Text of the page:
This year, in homes all over the world, people are prepping to celebrate the Year of the Dragon on Monday, January 23, 2012. While it is often called “Chinese New Year” most Asian households celebrate the holiday known as Lunar New Year. I happen to live in a multicultural family that does just that.
This year we will join my in-laws to ring in the new year while participating in their annual cultural show. My family happens to be Vietnamese so their version of the holiday is know as Tet. My daughter is terribly excited to put on her Ao Dai (traditional Vietnamese dress) and watch her Uncle dance around stage dressed up as a lion.
Many families prep for Lunar New Year by cleaning their homes from top to bottom to sweep away ill-fortunes and make way for incoming luck. People buy new clothes, get haircuts, and try to pay off all debts so the old doesn’t follow them into the new year. They cook amazing amounts of traditionally lucky foods and feast together on the eve of the holiday.
Our family almost always has a get-together similar to Thanksgiving. There are gorgeous spreads of food and hours of eating and socializing with people who are visiting from out of town. Many families will travel great distances for this occasion…for it is known as a family reunion dinner.
“Despite a number of differences, there’s one common theme that takes center stage for all Asian New Year celebrations: family. No matter what the country, religion or race, New Year’s Day is a time for family reunions, gatherings and reflection and reaffirming bonds.” ~ Asian American Books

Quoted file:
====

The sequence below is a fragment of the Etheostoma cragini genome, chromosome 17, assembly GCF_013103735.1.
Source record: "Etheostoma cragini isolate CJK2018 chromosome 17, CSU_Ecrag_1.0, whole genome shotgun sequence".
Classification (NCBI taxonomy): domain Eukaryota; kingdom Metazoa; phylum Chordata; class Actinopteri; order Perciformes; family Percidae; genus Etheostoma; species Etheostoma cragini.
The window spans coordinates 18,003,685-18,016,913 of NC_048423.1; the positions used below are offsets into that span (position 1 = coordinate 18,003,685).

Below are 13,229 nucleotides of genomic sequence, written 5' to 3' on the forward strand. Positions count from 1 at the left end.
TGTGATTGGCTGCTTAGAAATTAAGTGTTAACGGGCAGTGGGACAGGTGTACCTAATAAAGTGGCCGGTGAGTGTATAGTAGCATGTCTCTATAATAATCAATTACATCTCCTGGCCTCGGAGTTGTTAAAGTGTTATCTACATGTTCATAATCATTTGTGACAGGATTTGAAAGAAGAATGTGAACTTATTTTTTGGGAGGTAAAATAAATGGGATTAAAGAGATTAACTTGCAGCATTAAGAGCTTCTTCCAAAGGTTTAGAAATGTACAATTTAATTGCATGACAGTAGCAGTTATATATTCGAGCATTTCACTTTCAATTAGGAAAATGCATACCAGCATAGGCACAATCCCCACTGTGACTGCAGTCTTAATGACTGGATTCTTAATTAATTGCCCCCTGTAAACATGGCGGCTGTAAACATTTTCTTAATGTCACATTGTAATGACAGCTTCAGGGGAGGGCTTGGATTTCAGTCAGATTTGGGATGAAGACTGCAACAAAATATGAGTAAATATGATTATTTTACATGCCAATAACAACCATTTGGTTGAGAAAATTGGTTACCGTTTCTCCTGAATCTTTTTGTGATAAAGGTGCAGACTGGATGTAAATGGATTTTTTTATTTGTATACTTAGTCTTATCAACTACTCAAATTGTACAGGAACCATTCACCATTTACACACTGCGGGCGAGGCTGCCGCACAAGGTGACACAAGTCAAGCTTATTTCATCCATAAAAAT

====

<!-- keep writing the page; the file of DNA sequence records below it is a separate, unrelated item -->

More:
Some of the symbols of the holiday are:
- The Color Red – Red is seen everywhere; from the colorful paper lanterns to the tiny envelopes of lucky money.
- Traditional Costumes – Families often dress in traditional fashion to connect with their cultural roots, especially the younger children.
- Fireworks – Firecrackers are set off to “scare off the evil spirits of the past” but also as a symbol of this joyful time of year, similar to 4th of July in this country.
- Dragon/Lion Dance – It is believed that the loud beats of the drum and the deafening sounds of the cymbals together with the face of the dragon or lion dancing aggressively can evict bad or evil spirits.
- New Years Greetings– People are quick to impart on you a happy new year or hopes of great health and wealth in the coming year. They are especially common during the handing out of lucky money from elders to young children. So if you hear one of these three phrases – Chuc Mung Nam Moi, Gung Hay Fat Choy, or Saehae Bok Mani Paduseyo – do not be alarmed, someone is sending you good wishes!
Lunar New Year is a beautiful time of year and is celebrated in so many different ways across the world. There are many different superstitions and myths that come from this holiday. It’s great fun to share it with my in-laws as we join together to welcome a new day and a new year.